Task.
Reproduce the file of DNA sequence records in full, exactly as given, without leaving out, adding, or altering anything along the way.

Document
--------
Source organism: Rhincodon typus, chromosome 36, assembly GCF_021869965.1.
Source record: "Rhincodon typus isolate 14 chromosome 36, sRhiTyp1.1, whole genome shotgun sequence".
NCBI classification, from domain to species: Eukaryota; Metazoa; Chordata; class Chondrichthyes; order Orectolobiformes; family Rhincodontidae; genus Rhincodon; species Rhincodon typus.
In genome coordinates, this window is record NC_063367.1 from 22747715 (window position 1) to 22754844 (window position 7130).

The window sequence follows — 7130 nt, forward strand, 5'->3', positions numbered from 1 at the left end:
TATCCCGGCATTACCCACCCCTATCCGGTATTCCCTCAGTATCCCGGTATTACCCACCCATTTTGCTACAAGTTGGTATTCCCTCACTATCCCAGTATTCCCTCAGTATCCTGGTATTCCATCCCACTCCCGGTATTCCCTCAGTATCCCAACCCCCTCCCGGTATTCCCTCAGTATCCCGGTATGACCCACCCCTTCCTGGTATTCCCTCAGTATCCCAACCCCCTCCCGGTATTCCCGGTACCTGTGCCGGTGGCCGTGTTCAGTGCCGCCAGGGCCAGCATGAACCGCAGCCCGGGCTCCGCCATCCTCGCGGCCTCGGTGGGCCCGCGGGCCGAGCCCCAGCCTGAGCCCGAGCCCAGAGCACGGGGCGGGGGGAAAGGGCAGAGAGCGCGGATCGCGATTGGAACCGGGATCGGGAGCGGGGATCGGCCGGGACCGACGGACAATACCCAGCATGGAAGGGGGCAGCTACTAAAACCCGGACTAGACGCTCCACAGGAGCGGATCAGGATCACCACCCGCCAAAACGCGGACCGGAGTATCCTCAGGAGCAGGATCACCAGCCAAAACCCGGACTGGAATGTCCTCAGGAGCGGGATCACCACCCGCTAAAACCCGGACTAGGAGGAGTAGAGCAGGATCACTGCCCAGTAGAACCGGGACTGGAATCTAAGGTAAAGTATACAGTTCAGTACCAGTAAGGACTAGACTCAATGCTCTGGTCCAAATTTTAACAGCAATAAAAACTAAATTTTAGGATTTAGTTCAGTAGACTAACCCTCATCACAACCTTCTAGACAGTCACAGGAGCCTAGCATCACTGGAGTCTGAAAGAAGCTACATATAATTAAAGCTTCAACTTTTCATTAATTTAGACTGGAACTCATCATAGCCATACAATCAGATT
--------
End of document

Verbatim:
Source organism: Rhincodon typus, chromosome 36, assembly GCF_021869965.1.
Source record: "Rhincodon typus isolate 14 chromosome 36, sRhiTyp1.1, whole genome shotgun sequence".
NCBI classification, from domain to species: Eukaryota; Metazoa; Chordata; class Chondrichthyes; order Orectolobiformes; family Rhincodontidae; genus Rhincodon; species Rhincodon typus.
In genome coordinates, this window is record NC_063367.1 from 22747715 (window position 1) to 22754844 (window position 7130).

The window sequence follows — 7130 nt, forward strand, 5'->3', positions numbered from 1 at the left end:
TATCCCGGCATTACCCACCCCTATCCGGTATTCCCTCAGTATCCCGGTATTACCCACCCATTTTGCTACAAGTTGGTATTCCCTCACTATCCCAGTATTCCCTCAGTATCCTGGTATTCCATCCCACTCCCGGTATTCCCTCAGTATCCCAACCCCCTCCCGGTATTCCCTCAGTATCCCGGTATGACCCACCCCTTCCTGGTATTCCCTCAGTATCCCAACCCCCTCCCGGTATTCCCGGTACCTGTGCCGGTGGCCGTGTTCAGTGCCGCCAGGGCCAGCATGAACCGCAGCCCGGGCTCCGCCATCCTCGCGGCCTCGGTGGGCCCGCGGGCCGAGCCCCAGCCTGAGCCCGAGCCCAGAGCACGGGGCGGGGGGAAAGGGCAGAGAGCGCGGATCGCGATTGGAACCGGGATCGGGAGCGGGGATCGGCCGGGACCGACGGACAATACCCAGCATGGAAGGGGGCAGCTACTAAAACCCGGACTAGACGCTCCACAGGAGCGGATCAGGATCACCACCCGCCAAAACGCGGACCGGAGTATCCTCAGGAGCAGGATCACCAGCCAAAACCCGGACTGGAATGTCCTCAGGAGCGGGATCACCACCCGCTAAAACCCGGACTAGGAGGAGTAGAGCAGGATCACTGCCCAGTAGAACCGGGACTGGAATCTAAGGTAAAGTATACAGTTCAGTACCAGTAAGGACTAGACTCAATGCTCTGGTCCAAATTTTAACAGCAATAAAAACTAAATTTTAGGATTTAGTTCAGTAGACTAACCCTCATCACAACCTTCTAGACAGTCACAGGAGCCTAGCATCACTGGAGTCTGAAAGAAGCTACATATAATTAAAGCTTCAACTTTTCATTAATTTAGACTGGAACTCATCATAGCCATACAATCAGATT